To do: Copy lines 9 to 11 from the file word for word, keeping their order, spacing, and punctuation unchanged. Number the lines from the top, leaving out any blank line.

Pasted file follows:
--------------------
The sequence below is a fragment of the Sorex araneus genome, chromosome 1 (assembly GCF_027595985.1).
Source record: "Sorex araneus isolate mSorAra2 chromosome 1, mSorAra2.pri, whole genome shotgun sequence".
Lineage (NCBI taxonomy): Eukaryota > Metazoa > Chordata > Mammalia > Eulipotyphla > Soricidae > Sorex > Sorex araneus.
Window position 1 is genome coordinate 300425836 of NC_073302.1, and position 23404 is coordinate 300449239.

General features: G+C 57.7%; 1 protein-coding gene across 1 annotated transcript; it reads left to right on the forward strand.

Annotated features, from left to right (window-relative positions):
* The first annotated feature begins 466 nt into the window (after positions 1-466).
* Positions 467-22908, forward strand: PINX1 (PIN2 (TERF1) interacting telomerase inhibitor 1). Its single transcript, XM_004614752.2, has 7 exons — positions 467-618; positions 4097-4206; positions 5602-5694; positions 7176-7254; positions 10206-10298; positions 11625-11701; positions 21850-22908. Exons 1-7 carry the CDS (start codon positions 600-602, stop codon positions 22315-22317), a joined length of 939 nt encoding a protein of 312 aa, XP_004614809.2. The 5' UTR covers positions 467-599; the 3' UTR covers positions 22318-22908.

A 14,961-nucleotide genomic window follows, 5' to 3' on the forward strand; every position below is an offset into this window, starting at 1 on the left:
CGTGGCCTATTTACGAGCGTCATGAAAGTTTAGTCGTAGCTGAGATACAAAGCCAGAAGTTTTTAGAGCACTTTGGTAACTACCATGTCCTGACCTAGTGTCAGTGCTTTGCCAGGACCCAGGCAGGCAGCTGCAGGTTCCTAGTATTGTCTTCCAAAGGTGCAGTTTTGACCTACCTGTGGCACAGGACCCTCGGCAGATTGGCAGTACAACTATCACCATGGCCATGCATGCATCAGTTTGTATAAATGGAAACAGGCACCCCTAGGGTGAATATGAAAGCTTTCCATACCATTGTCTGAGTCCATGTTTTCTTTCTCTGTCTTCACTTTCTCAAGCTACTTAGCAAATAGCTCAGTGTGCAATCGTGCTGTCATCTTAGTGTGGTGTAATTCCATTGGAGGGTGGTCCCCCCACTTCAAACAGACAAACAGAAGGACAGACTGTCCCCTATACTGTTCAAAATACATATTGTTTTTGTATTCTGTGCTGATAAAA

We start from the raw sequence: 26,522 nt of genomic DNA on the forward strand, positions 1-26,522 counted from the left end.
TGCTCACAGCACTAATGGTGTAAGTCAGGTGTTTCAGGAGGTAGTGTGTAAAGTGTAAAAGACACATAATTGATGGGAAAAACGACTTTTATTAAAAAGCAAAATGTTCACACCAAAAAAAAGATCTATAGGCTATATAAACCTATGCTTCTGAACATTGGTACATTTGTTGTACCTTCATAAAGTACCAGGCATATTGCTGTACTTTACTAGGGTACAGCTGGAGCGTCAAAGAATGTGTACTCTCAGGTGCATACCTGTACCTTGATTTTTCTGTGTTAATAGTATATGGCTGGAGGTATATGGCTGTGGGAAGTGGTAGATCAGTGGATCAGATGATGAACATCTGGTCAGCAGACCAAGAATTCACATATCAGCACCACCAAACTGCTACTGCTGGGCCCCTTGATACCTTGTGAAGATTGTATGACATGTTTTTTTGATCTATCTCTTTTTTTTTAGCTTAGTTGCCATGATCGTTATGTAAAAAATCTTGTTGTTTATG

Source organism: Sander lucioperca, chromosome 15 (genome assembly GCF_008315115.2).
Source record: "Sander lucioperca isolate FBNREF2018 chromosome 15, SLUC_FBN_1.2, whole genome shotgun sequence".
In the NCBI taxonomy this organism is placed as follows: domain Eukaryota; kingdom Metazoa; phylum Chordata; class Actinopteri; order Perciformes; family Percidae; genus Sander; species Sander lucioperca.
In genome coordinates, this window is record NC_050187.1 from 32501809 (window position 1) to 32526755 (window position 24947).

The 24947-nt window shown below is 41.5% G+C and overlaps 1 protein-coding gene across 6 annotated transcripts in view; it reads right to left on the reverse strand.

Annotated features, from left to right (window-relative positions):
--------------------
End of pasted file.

A 14,961-nucleotide genomic window follows, 5' to 3' on the forward strand; every position below is an offset into this window, starting at 1 on the left:
CGTGGCCTATTTACGAGCGTCATGAAAGTTTAGTCGTAGCTGAGATACAAAGCCAGAAGTTTTTAGAGCACTTTGGTAACTACCATGTCCTGACCTAGTGTCAGTGCTTTGCCAGGACCCAGGCAGGCAGCTGCAGGTTCCTAGTATTGTCTTCCAAAGGTGCAGTTTTGACCTACCTGTGGCACAGGACCCTCGGCAGATTGGCAGTACAACTATCACCATGGCCATGCATGCATCAGTTTGTATAAATGGAAACAGGCACCCCTAGGGTGAATATGAAAGCTTTCCATACCATTGTCTGAGTCCATGTTTTCTTTCTCTGTCTTCACTTTCTCAAGCTACTTAGCAAATAGCTCAGTGTGCAATCGTGCTGTCATCTTAGTGTGGTGTAATTCCATTGGAGGGTGGTCCCCCCACTTCAAACAGACAAACAGAAGGACAGACTGTCCCCTATACTGTTCAAAATACATATTGTTTTTGTATTCTGTGCTGATAAAA

We start from the raw sequence: 26,522 nt of genomic DNA on the forward strand, positions 1-26,522 counted from the left end.